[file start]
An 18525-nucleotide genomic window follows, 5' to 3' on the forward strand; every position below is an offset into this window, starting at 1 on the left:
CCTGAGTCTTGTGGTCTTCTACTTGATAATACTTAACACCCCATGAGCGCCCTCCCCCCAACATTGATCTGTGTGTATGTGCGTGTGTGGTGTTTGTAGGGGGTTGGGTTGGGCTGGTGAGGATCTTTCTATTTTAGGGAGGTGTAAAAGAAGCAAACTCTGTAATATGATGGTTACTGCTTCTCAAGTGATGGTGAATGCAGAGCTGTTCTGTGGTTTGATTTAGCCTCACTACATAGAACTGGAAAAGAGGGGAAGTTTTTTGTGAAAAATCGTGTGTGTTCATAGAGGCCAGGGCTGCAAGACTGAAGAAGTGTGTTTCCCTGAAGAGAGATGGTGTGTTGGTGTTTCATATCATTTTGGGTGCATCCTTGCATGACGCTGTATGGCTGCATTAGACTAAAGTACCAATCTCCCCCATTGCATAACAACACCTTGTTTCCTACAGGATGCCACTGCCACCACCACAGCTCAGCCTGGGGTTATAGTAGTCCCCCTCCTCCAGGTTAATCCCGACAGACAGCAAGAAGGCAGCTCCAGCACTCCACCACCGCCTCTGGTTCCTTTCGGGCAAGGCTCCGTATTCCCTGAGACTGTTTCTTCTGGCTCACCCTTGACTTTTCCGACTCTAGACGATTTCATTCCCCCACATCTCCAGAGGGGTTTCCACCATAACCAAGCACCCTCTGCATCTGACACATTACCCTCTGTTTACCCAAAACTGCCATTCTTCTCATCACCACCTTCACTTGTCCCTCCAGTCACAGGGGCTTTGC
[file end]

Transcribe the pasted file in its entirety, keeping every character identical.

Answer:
An 18525-nucleotide genomic window follows, 5' to 3' on the forward strand; every position below is an offset into this window, starting at 1 on the left:
CCTGAGTCTTGTGGTCTTCTACTTGATAATACTTAACACCCCATGAGCGCCCTCCCCCCAACATTGATCTGTGTGTATGTGCGTGTGTGGTGTTTGTAGGGGGTTGGGTTGGGCTGGTGAGGATCTTTCTATTTTAGGGAGGTGTAAAAGAAGCAAACTCTGTAATATGATGGTTACTGCTTCTCAAGTGATGGTGAATGCAGAGCTGTTCTGTGGTTTGATTTAGCCTCACTACATAGAACTGGAAAAGAGGGGAAGTTTTTTGTGAAAAATCGTGTGTGTTCATAGAGGCCAGGGCTGCAAGACTGAAGAAGTGTGTTTCCCTGAAGAGAGATGGTGTGTTGGTGTTTCATATCATTTTGGGTGCATCCTTGCATGACGCTGTATGGCTGCATTAGACTAAAGTACCAATCTCCCCCATTGCATAACAACACCTTGTTTCCTACAGGATGCCACTGCCACCACCACAGCTCAGCCTGGGGTTATAGTAGTCCCCCTCCTCCAGGTTAATCCCGACAGACAGCAAGAAGGCAGCTCCAGCACTCCACCACCGCCTCTGGTTCCTTTCGGGCAAGGCTCCGTATTCCCTGAGACTGTTTCTTCTGGCTCACCCTTGACTTTTCCGACTCTAGACGATTTCATTCCCCCACATCTCCAGAGGGGTTTCCACCATAACCAAGCACCCTCTGCATCTGACACATTACCCTCTGTTTACCCAAAACTGCCATTCTTCTCATCACCACCTTCACTTGTCCCTCCAGTCACAGGGGCTTTGC